At the start of the pre-season I was presented with the exciting task of picking out the bargain players of fantasy football for 2012. I had a lot of fun writing about these players and in hindsight I’m pretty happy with most of the names that I put forward, in particularly Chris Masten, Ivan Maric and Ryan Hargrave. One of the things I factored into consideration was the actual club that players play for. I’ve always preferred having players in my team that are a part of winning football sides. I find that being in a successful team generally translates to better fantasy scoring from an individual standpoint. So with that in mind, I found myself intrigued by a lot of the Carlton players, and had particularly high hopes for Fremantle and their players under new Coach Ross Lyon.
The first 5 rounds played out largely as expected, but the season has not gone without a surprise or two. The biggest of which would have to be the 5-0 start from the Swans. Despite being 2nd on the ladder they’ve gone about business very quietly. Even after Sunday’s win it wasn’t the Swans we were talking about, but instead the form of Hawthorn. I suspect Sydney like it that way.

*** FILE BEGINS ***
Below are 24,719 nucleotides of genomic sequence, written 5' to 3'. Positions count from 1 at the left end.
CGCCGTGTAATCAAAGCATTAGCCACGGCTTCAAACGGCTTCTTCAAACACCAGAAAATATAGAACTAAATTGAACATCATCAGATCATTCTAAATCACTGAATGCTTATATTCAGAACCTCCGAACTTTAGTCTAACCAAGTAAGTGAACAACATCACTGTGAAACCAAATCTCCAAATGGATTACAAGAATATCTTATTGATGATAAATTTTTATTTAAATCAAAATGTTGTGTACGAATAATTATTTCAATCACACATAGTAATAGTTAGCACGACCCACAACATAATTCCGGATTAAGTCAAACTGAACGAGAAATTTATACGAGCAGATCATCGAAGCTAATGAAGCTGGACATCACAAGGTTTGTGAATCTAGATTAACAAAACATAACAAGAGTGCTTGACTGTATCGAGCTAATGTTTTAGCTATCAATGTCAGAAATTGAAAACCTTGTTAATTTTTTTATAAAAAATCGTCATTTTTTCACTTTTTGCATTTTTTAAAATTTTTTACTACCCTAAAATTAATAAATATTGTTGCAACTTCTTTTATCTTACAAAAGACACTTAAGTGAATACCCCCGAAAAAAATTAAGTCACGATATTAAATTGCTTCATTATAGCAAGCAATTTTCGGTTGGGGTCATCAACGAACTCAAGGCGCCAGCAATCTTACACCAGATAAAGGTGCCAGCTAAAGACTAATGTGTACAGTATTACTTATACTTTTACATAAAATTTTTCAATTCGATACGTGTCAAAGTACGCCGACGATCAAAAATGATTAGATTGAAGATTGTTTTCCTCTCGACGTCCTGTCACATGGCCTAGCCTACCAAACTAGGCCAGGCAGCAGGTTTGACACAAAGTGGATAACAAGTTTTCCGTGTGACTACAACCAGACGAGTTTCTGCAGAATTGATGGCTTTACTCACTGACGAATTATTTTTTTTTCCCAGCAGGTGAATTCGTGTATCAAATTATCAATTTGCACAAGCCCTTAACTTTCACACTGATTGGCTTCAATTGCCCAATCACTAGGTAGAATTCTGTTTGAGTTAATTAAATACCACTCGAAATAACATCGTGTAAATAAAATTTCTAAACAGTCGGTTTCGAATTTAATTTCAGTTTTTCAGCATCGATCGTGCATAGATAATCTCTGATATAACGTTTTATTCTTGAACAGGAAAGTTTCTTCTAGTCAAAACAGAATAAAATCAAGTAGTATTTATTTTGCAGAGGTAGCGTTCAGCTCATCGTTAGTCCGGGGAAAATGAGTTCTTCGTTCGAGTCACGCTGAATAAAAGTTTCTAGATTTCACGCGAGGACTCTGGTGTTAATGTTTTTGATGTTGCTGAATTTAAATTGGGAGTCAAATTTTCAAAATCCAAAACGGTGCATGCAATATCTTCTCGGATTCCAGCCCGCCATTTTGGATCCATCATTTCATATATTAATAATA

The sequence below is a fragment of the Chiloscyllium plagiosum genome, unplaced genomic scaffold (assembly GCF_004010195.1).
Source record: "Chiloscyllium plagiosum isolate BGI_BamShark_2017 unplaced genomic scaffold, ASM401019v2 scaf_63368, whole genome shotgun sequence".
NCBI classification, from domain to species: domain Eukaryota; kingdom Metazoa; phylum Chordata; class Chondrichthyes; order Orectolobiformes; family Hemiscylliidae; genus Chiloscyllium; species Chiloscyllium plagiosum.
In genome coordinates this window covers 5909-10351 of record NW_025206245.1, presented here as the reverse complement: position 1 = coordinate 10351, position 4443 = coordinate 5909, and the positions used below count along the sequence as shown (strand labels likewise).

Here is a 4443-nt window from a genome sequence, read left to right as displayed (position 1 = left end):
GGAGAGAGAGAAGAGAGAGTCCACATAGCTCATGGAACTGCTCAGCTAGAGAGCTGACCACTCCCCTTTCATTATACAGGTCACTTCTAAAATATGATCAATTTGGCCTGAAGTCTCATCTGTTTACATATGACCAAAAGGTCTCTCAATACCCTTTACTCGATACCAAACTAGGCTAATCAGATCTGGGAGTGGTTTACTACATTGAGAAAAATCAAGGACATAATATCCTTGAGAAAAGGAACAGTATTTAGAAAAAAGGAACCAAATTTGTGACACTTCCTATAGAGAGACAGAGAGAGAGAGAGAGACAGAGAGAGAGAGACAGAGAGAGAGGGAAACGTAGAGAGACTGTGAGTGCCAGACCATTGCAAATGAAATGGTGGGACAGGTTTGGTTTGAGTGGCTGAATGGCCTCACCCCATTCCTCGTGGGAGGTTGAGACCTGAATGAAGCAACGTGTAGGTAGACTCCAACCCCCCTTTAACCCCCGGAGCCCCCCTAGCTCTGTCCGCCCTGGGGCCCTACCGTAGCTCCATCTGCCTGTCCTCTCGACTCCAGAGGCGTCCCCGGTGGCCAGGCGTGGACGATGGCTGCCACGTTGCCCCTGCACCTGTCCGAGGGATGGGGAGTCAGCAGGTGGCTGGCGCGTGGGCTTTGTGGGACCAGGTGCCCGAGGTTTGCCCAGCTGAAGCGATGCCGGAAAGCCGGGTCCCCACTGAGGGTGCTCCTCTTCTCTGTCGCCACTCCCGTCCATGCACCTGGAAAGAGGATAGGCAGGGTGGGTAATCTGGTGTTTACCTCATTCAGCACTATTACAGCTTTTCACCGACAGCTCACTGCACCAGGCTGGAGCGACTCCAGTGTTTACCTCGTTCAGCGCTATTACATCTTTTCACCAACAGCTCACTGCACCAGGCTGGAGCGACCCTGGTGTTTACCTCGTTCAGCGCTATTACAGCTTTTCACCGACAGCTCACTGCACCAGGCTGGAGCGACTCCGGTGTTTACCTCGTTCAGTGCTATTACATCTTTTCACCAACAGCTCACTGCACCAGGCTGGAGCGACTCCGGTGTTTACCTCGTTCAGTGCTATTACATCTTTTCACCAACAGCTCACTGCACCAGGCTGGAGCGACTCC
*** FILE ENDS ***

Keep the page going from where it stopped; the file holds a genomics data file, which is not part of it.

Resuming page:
The Swans are much the same side as last season, in fact, when I was watching Sunday, I didn’t see one new face out there. So where’s the improvement coming from? In terms of individual performance, look no further than ex-Hawk Josh Kennedy. Kennedy has improved in just about every facet of the game. Not only is he winning more of the football, he’s also having greater scoreboard impact this season kicking 6 goals already, only 4 short of the 10 goals he kicked in the whole of 2011. He has continued to be a tackling machine, averaging 6 per game – also an increase on last year. Kennedy’s stats are as impressive as anyone’s in the competition right now, and this shows in his fantasy averages. In Round 5, the Hawks watched their former team mate go to work as he gathered 27 disposals, 11 tackles and 3 goals in another best on ground performance – numbers that place him right alongside the elite names of the competition. His 173 SuperCoach and 145 AFL Dream Team points left him with the 2nd highest numbers in each competition. In fact, as of Round 5, he’s the 2nd highest scorer overall in the SuperCoach competition, averaging a massive 133.8 points per game – 6 points clear of the next best.